Studies in Red and Green

When I used to teach basic painting I always stuck to a very simple still life set up using a very limited palette. Beginning students especially benefit by keeping the studies simple. I have decided to give myself the same kind of problem. Only using a few items against a dark background with the light coming from the left and using a shallow space at almost eye level. I will continue with using mostly a red/green palette. It is amazing how many color combinations you can come up with using a simple palette. I have chosen still life objects that have the red/green combination.

The actual colors are more than just red and green of course but all the mixtures will be based on these two color combinations: cadmium red, alizarin crimson, terra green, viridian, yellow ochre, vandyke brown, cadmium yellow and titanium white.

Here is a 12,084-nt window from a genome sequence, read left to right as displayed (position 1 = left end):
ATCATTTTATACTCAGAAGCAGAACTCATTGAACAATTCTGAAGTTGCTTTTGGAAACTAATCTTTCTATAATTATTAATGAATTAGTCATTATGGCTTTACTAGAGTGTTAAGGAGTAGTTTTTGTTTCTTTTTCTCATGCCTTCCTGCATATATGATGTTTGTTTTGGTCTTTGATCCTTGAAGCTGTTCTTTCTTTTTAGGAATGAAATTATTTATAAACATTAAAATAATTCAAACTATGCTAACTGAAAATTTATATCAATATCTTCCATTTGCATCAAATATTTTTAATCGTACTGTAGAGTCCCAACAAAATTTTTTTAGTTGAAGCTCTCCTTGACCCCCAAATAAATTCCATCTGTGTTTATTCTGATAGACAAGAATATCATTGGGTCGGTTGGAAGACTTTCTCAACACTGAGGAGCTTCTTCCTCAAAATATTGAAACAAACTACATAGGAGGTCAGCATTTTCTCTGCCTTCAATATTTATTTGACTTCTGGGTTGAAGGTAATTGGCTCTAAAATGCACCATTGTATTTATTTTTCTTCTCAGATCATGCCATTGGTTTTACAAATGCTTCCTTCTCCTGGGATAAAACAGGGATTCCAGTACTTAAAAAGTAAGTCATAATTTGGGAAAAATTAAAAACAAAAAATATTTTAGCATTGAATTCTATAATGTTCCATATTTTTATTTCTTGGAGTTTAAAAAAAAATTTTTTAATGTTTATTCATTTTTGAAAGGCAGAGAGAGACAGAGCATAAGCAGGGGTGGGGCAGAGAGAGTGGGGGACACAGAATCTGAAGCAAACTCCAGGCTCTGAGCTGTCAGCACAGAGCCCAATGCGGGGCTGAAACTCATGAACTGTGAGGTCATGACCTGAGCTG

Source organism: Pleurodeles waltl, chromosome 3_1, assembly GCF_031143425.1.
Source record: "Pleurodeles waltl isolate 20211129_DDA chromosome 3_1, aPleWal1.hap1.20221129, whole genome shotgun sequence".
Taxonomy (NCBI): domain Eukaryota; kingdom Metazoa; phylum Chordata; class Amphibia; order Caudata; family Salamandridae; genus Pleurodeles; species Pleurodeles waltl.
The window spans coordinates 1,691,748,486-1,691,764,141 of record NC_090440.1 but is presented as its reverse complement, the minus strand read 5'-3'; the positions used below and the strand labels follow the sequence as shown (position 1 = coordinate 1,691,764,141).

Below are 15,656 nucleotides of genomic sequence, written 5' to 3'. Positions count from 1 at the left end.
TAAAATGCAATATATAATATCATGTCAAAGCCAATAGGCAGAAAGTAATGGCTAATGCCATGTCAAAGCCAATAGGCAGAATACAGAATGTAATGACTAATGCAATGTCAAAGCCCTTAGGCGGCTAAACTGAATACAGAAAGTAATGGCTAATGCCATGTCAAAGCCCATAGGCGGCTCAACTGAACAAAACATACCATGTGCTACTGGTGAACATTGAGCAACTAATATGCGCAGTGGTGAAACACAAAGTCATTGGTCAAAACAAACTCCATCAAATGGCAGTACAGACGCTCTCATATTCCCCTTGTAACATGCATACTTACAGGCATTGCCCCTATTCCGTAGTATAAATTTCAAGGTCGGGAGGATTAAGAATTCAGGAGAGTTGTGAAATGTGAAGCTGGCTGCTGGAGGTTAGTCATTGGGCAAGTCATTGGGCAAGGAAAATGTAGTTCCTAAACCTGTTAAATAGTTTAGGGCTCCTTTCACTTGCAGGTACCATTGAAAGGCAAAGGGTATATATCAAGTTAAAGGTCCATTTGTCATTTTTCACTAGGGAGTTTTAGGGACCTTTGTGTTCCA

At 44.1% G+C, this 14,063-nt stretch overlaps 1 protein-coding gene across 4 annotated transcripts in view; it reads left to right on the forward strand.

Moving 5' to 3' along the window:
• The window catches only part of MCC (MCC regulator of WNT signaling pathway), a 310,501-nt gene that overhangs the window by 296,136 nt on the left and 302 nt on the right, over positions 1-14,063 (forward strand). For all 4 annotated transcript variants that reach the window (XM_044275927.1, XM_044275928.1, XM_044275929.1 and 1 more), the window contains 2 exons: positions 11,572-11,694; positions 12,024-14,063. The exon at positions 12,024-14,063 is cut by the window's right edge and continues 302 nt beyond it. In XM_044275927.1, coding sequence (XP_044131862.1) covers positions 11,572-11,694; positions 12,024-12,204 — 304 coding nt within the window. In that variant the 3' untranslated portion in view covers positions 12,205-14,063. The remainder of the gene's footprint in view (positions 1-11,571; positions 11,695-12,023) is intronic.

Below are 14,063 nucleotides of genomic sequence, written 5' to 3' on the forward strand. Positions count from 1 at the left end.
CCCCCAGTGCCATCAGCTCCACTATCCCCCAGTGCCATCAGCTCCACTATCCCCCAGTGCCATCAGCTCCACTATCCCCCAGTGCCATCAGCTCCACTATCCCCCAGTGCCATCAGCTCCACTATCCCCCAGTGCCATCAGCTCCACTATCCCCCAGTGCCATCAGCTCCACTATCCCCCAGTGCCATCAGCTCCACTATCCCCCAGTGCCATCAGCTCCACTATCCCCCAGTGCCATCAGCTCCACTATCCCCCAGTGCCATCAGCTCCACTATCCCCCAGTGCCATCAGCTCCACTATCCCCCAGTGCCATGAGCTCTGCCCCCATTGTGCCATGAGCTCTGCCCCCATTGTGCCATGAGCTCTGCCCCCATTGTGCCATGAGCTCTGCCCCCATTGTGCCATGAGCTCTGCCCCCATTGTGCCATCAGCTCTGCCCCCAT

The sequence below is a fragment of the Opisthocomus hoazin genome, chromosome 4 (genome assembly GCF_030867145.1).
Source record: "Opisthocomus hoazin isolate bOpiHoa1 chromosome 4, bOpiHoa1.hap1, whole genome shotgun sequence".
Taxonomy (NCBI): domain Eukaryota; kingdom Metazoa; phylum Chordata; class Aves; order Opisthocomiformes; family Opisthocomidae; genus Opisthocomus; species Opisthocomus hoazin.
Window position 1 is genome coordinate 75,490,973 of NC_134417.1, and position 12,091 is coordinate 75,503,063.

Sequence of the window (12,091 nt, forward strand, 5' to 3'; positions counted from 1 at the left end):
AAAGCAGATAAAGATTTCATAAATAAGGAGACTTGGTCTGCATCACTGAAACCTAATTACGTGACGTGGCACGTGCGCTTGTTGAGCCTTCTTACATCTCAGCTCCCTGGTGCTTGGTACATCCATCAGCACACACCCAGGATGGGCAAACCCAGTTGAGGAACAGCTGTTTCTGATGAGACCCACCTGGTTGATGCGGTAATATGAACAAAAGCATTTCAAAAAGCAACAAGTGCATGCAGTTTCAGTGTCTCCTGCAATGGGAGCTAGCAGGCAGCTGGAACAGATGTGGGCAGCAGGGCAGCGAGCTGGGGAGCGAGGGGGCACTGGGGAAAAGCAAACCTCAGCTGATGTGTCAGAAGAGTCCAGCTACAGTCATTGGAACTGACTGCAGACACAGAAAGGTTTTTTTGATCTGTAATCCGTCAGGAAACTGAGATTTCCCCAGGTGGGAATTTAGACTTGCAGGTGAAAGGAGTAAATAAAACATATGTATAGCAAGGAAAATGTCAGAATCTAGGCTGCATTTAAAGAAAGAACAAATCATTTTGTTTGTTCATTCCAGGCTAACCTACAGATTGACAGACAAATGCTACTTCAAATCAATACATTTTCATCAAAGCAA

The first set up is using three pieces of watermelon on a wooden cutting board.

The second set up is using three strawberries on a simple white cloth with the light coming from the left. I allowed myself no more than three hours. These types of “painting calisthenics” is a really good way to keep up your painting chops.

Roses and Virginia bluebells oil on linen board *8×10)

Painting the roses and bluebells were a challenge because the blooms fade fast. I have great respect for the Dutch still life painters. The painting on the left is by Jan Davidsz de Heem c. 1660 It is meticulously conceived over many weeks. It is a beauty to behold and can be seen at the National Gallery of Art in Washington DC. The painting on the right is by Edouard Manet 1882; Paris, France . As you can see Manet’s approach is much looser and probably painted “alla prima” in one or two settings. My flower studies are more like Manet keeping the brushmarks visible and loose which is very different from the meticulous 17th c. Dutch still life painters.

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